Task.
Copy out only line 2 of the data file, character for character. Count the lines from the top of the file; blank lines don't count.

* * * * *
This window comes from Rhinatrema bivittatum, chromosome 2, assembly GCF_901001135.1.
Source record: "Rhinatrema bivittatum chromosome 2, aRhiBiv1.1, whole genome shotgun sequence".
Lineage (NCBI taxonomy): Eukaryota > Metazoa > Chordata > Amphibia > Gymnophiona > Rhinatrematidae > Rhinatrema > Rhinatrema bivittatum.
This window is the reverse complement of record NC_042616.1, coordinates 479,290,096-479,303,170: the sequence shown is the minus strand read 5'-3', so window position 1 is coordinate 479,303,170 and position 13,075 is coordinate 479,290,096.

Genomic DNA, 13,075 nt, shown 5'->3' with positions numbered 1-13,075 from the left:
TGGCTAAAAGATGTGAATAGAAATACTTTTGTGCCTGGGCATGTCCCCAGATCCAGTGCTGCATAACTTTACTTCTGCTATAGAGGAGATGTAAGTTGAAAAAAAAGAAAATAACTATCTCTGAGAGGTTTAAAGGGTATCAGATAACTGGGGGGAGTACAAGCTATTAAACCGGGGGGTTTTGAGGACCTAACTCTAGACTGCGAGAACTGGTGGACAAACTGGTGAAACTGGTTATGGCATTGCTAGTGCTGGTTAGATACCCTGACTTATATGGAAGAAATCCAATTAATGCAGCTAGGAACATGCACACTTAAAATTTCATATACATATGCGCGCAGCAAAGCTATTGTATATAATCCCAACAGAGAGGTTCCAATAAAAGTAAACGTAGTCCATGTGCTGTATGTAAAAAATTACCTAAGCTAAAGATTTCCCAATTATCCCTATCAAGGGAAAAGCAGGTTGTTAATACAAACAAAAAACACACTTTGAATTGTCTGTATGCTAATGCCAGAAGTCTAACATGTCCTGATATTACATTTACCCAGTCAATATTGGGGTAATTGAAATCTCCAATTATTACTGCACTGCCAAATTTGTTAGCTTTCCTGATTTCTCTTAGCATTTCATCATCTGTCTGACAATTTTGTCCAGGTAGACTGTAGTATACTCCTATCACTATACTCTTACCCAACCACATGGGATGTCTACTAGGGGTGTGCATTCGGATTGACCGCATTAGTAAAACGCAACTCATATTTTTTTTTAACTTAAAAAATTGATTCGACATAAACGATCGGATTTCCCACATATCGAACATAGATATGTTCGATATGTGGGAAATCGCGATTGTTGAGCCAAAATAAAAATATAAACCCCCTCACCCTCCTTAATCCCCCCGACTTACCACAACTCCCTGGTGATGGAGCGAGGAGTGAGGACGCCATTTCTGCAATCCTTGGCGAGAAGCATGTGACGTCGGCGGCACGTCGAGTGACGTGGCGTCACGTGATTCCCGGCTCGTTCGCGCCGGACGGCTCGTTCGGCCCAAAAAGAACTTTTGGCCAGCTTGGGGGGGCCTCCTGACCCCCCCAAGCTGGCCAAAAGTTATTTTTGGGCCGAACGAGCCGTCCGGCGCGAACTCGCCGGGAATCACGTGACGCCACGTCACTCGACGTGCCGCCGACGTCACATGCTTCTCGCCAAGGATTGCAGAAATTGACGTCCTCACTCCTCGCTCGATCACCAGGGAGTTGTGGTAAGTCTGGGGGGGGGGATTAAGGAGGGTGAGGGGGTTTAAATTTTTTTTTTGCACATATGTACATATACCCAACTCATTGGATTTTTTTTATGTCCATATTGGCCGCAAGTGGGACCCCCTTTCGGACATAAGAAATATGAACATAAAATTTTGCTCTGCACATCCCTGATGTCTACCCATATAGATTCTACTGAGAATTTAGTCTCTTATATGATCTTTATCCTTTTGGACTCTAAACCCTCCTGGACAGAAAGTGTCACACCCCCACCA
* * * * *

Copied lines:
Source record: "Rhinatrema bivittatum chromosome 2, aRhiBiv1.1, whole genome shotgun sequence".